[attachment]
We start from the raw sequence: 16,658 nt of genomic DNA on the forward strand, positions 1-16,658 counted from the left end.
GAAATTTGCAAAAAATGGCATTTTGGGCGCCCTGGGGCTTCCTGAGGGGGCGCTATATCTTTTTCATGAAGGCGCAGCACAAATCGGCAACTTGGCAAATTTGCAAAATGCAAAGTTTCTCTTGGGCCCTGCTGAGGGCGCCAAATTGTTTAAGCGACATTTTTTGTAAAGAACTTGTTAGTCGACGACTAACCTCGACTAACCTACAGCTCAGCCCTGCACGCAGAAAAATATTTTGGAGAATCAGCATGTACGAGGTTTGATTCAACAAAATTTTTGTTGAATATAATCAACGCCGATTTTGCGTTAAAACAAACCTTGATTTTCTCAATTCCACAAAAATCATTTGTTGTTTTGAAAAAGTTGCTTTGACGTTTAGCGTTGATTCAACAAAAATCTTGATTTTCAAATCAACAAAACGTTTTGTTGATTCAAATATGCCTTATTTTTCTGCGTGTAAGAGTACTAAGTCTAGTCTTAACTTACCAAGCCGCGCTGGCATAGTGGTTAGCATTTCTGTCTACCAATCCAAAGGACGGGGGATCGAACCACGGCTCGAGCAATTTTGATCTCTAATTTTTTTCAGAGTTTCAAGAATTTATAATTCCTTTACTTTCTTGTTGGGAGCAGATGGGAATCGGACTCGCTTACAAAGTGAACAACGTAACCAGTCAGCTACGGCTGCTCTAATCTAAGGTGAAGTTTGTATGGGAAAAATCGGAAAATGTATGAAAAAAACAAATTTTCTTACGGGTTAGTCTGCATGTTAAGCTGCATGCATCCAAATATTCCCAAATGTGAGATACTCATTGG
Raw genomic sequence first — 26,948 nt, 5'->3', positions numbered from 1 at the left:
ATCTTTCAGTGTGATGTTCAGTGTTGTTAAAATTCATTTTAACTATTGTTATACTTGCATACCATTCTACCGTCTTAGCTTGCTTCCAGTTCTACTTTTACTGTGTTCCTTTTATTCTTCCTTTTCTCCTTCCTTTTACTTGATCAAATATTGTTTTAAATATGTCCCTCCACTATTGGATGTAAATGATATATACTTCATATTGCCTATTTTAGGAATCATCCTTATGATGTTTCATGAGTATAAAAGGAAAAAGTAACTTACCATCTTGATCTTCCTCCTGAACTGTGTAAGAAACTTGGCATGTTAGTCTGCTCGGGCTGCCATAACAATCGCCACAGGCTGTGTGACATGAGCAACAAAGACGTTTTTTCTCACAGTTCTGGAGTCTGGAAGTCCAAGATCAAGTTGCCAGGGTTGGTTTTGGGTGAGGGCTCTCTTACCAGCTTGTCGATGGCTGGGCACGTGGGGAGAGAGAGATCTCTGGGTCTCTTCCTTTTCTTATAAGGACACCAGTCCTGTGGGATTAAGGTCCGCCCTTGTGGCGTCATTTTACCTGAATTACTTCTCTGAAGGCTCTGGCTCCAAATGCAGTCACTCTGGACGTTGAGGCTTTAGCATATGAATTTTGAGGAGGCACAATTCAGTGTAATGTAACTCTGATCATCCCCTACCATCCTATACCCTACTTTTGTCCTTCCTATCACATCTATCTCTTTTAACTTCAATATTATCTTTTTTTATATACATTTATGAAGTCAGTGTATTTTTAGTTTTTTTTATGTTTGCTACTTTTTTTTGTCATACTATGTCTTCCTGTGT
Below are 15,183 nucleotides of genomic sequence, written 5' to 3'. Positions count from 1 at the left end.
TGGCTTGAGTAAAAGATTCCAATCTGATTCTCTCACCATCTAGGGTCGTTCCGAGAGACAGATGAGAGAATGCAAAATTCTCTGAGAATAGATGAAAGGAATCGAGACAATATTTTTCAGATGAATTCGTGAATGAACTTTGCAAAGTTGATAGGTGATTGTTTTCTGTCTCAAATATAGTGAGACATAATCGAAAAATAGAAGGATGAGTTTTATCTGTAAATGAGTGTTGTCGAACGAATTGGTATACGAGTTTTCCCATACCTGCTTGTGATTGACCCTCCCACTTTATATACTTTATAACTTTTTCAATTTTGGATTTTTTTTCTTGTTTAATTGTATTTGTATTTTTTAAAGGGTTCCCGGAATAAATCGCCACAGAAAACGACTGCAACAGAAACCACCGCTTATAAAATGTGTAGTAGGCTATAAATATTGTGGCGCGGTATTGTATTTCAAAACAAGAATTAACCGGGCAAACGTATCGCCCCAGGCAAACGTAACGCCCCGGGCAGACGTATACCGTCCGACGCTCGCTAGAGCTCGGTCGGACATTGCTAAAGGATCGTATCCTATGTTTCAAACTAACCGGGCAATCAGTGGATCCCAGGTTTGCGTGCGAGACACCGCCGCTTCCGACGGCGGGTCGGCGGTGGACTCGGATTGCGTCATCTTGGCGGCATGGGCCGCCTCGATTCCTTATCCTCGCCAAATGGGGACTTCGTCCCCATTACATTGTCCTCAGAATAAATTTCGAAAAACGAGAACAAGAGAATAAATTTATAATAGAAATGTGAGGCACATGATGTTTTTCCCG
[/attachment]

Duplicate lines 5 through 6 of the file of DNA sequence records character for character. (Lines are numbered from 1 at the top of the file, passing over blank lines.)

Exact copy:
Below are 15,183 nucleotides of genomic sequence, written 5' to 3'. Positions count from 1 at the left end.
TGGCTTGAGTAAAAGATTCCAATCTGATTCTCTCACCATCTAGGGTCGTTCCGAGAGACAGATGAGAGAATGCAAAATTCTCTGAGAATAGATGAAAGGAATCGAGACAATATTTTTCAGATGAATTCGTGAATGAACTTTGCAAAGTTGATAGGTGATTGTTTTCTGTCTCAAATATAGTGAGACATAATCGAAAAATAGAAGGATGAGTTTTATCTGTAAATGAGTGTTGTCGAACGAATTGGTATACGAGTTTTCCCATACCTGCTTGTGATTGACCCTCCCACTTTATATACTTTATAACTTTTTCAATTTTGGATTTTTTTTCTTGTTTAATTGTATTTGTATTTTTTAAAGGGTTCCCGGAATAAATCGCCACAGAAAACGACTGCAACAGAAACCACCGCTTATAAAATGTGTAGTAGGCTATAAATATTGTGGCGCGGTATTGTATTTCAAAACAAGAATTAACCGGGCAAACGTATCGCCCCAGGCAAACGTAACGCCCCGGGCAGACGTATACCGTCCGACGCTCGCTAGAGCTCGGTCGGACATTGCTAAAGGATCGTATCCTATGTTTCAAACTAACCGGGCAATCAGTGGATCCCAGGTTTGCGTGCGAGACACCGCCGCTTCCGACGGCGGGTCGGCGGTGGACTCGGATTGCGTCATCTTGGCGGCATGGGCCGCCTCGATTCCTTATCCTCGCCAAATGGGGACTTCGTCCCCATTACATTGTCCTCAGAATAAATTTCGAAAAACGAGAACAAGAGAATAAATTTATAATAGAAATGTGAGGCACATGATGTTTTTCCCG